Pretty Freedom was born in the typical fashion of start-up businesses, as the brainchild (conceived over too many drinks) of two friends exhausted by corporate work life. American Apparel expats Helena Brown and Jodee Aguillon solidified their partnership after a hectic store-opening blitz for their former employer. "We realized that we were working hard, but for other people," Jodee explains.
Pretty Freedom, or "Ilus Malaya", was named for the owners' favourite words in their native languages (Estonian and Tagalog). In many other ways, the 5-month-old vintage store is a reflection of its creators. "Would you wear this?" is their buying criteria, and every piece that finds a home in the shop is something you would probably see in their own closets.
Ingrained corporate merchandising standards are hard to shake. The pair admits that they find themselves falling back on their AA doctrine, but I can't tell. The space feels like the attic you hoped your grandmother would have, full of secrets and memories and dress-up trunks. This is found-object heaven.
Curbside finds are transformed and given new life as clever shelving and lighting solutions. I ask about the vintage typewriters. I am told that they are props and "not for sale" but after a hesitation, Helena admits to a "hoarding problem". I am skeptical. Would hoarders really organize pleated skirts by colour and men's shirts by fabric type?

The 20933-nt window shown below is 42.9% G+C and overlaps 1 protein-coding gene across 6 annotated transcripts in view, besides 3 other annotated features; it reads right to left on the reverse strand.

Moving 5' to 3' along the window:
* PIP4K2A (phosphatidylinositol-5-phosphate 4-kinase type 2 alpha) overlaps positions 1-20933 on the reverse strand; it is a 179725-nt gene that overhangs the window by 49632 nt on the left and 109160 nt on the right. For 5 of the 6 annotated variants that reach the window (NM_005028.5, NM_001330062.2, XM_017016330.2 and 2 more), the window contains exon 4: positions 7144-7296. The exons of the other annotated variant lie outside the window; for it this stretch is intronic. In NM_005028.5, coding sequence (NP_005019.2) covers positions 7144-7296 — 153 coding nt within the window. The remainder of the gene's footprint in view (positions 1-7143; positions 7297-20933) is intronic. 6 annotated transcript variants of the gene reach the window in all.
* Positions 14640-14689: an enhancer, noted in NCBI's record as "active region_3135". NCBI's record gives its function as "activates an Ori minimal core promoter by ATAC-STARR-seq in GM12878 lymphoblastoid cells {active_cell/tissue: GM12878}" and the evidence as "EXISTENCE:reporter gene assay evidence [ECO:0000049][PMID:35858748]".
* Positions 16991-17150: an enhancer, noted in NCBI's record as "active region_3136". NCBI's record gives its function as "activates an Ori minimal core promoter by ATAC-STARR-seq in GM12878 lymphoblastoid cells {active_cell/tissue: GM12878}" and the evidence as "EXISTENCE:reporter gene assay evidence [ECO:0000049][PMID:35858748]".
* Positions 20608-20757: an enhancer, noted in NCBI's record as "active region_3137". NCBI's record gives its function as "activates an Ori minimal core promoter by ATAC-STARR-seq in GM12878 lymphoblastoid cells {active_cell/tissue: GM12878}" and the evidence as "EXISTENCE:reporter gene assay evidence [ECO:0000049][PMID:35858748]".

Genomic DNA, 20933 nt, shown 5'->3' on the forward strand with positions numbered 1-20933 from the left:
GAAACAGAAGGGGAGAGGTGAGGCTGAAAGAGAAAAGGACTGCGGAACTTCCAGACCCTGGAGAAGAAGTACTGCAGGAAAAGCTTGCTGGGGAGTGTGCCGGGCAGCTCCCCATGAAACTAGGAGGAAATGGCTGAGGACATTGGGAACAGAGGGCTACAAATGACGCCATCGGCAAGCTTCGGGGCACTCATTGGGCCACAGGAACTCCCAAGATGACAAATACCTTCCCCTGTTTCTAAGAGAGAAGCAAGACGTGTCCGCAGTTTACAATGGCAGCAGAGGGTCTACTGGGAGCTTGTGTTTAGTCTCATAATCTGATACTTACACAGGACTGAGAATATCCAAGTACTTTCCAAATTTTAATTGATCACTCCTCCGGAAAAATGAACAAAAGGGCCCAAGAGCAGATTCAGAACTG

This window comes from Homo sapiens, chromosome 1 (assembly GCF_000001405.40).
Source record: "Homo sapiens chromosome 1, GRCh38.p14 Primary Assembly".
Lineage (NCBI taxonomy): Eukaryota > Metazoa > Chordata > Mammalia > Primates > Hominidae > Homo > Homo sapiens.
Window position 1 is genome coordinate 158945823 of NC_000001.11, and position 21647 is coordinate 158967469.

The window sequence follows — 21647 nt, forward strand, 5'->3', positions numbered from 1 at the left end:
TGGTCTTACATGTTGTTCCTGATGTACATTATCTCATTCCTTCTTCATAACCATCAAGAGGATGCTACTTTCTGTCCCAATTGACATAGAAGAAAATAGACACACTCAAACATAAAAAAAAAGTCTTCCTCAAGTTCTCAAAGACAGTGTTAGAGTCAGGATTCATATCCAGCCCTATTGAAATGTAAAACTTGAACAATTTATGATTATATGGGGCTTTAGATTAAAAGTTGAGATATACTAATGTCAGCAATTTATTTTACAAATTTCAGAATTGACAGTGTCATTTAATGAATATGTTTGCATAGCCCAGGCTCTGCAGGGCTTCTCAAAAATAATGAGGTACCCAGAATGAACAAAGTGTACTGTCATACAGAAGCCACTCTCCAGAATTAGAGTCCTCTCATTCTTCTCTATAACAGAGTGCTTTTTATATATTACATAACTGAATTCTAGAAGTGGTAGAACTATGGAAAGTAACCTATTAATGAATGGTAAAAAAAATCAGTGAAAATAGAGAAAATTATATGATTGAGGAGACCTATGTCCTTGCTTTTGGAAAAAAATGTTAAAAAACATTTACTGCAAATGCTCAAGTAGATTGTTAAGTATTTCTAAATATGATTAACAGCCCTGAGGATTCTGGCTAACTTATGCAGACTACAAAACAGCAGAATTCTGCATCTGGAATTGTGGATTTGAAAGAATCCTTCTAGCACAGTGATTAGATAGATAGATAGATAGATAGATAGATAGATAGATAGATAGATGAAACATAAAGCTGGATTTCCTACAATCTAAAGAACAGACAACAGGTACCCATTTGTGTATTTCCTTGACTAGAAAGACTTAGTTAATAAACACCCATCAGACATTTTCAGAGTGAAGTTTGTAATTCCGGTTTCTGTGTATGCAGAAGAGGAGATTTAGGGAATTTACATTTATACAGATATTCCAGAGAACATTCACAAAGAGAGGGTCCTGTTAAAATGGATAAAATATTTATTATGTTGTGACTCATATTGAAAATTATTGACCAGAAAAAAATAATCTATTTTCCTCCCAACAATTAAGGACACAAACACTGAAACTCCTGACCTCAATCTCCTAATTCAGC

Evenly spaced hangers hold a curated collection of mostly mint-condition pre-worn and vintage apparel. A wardrobe worthy of Joan Holloway includes dresses that manage to be simultaneously sexy and work-appropriate, while practical milk-chocolate Celine loafers are befitting of a demure Peggy Olson. I momentarily miss having an office job.
Men's plaid flannel shirts, real fur hats, Mr. Rogers-style cardigans, and slouchy boots are reminders that fall is truly here. While I poke and covet seasonal goodies, a recent New Zealand transplant contemplates a pair of vintage leather gloves in preparation for her first Canadian deep-freeze. Yup, they've got you covered for winter, too.
In addition to vintage duds, Pretty Freedom also stocks handmade jewellery and accessories. The collections compliment the vintage aesthetic, rather than feel like afterthoughts. Romantic necklaces by Vancouver's It's Your Life, and vibrant feathery fascinators invoke times past. The recycled spirit extends beyond store props, too. A Pretty Freedom intern fashions earrings out of vintage buttons and gives souvenir spoons a new purpose as pendants and rings. While Jodee tells me that he doesn't personally craft any of the pieces, he does make a "pretty mean roast beef".
The Kensington shop, part of the Kapisanan Philippine Centre for Arts and Culture, is unfortunately easy to miss. Unlike its neighbours, Pretty Freedom has an understated exterior that may not beckon, but becomes a delightful discovery on a lazy Pedestrian-Sunday stroll.
Writing by Dayna Winter. Photos by Dennis Marciniak.